As expected, the US Federal Reserve raised rates by 50 basis points (bps), pushing the upper bound of the funds rate to 1%. There had been talk that some on the committee were keen on a 75bps move, however these concerns came to nought with all on the FOMC agreeing to a 50bps move.
Moreover, the central bank laid out the start of the balance sheet reduction programme, starting with $47.5bn in June, rising to $95bn a month after three months. This could be construed as being on the dovish side, given that they were starting the programme from a lowish base and then ramping up, rather than going for $95bn straight out of the gate.
At the press conference Fed chair Jay Powell put some flesh on the bones of the announcement by insisting that the Fed had no intention of going faster than 50bps in a single month, firmly burying any prospect that the Fed would be much more aggressive in subsequent months. He specifically made the point that a 75bps hike wasn’t something the FOMC was actively considering.
This policy stance was much less aggressive than some of the more hawkish scenarios that the markets had feared, helping to act as a drag on the US dollar, pulling it back sharply from its 20-year highs, while yields also fell back sharply, especially at the short end. Banks are likely to welcome this as the yield curve steepens.
We also saw US equity markets rally strongly in the aftermath of the press conference, with the S&P 500 and Nasdaq 100 both finishing 3% higher, which in turn is likely to see markets here in Europe open strongly higher this morning, despite a plunge in Chinese economic activity in the services sector as the Caixin services PMI plunged in April to 36, a two-year low.
With the Fed decision firmly in the rear-view mirror, Fed policymakers now have the freedom to start articulating their own version of last night's events, with some of the more hawkish members like St. Louis Fed president, James Bullard, likely to pour cold water on some of last night’s positive narrative.
Until then we can look towards the Bank of England later today, with the hope that they won’t derail the rebound we saw in the pound last night as the US dollar slid back. With UK inflation already at 7% in March and set to go even higher, the Bank hasn’t got an easy task, especially given the plunge seen in retail sales during the same month.
We already know that some on the MPC are concerned about the negative impact a further rise in interest rates might have on demand in the UK economy, and fragile consumer confidence. This was a factor cited by Jon Cunliffe at the last meeting, when he voted to keep rates on hold, but it’s also hard to ignore the impact rising prices also has on those factors.
Rising prices are becoming embedded in the price of clothing, furniture, food, drink and restaurants, while a sinking pound has served to add to that upward pressure on prices. Cunliffe can worry about a rise in interest rates all he likes, but if the pound continues to fall, the upward pressure on inflation will increase further. Raising rates may be the least bad option, nonetheless Cunliffe could well be a dissenter, along perhaps with Silvana Tenreyro, to any decision to hike today.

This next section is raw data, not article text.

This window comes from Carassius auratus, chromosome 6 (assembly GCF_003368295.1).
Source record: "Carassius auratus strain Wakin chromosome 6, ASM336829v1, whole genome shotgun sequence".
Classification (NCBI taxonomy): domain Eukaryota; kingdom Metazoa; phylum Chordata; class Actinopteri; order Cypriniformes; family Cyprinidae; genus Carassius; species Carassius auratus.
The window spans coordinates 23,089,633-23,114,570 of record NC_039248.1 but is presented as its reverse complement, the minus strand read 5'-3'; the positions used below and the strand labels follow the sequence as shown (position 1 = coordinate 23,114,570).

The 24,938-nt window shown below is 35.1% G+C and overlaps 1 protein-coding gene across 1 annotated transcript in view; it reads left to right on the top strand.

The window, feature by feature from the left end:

With input prices at 19.2%, further upward pressure in headline inflation is coming, and the Bank of England is likely to be faced with little choice but to raise rates, if only to keep pace with the Federal Reserve to maintain rate differentials, and help to push the pound back up to $1.3000.
Some may argue that the Bank of England could get away with raising rates by 25bps incrementally, and that might work given the dovish reaction to last night’s Fed decision, but it would need to be combined with firm forward guidance, along with a commitment to continue raising rates in subsequent months, along with a timetable for quantitative tightening. A tentative and weak approach would not work, and would only send a signal that the central bank is weak in undertaking to meet its inflation target.
The bigger risk for today is if the UK's central bank does nothing, with a minimum expectation of a 25bps rise to 1%, but an outside chance we could see a 50bps move to 1.25%.
Before the Bank of England decision, the April services purchasing manager index (PMI) for the UK is expected to be confirmed at 58.3, a sharp slowdown from March’s 62.6. US weekly jobless claims are expected to come in unchanged at 180,000.
EUR/USD – still above the lows of last week at 1.0470, with the next target a potential retest of the 2017 lows at 1.0340. To alleviate the risk of a move towards parity we need to see a move back above the 1.0820 area.
GBP/USD – holding well above the 1.2412 lows of last week for now. We need to see a move back above 1.2630 to suggest a retest of the 1.2830 area, or risk a move towards 1.2250.
EUR/GBP – still has resistance at the 0.8470/80, with support at the 0.8360/70 level. Still in the wider 0.8200/0.8500 range with support also at 0.8320.
USD/JPY – appears to have run out of a bit of steam at 131.25 but is now on course for a potential test of the 135.00 area, and 2002 highs, while above 129.20.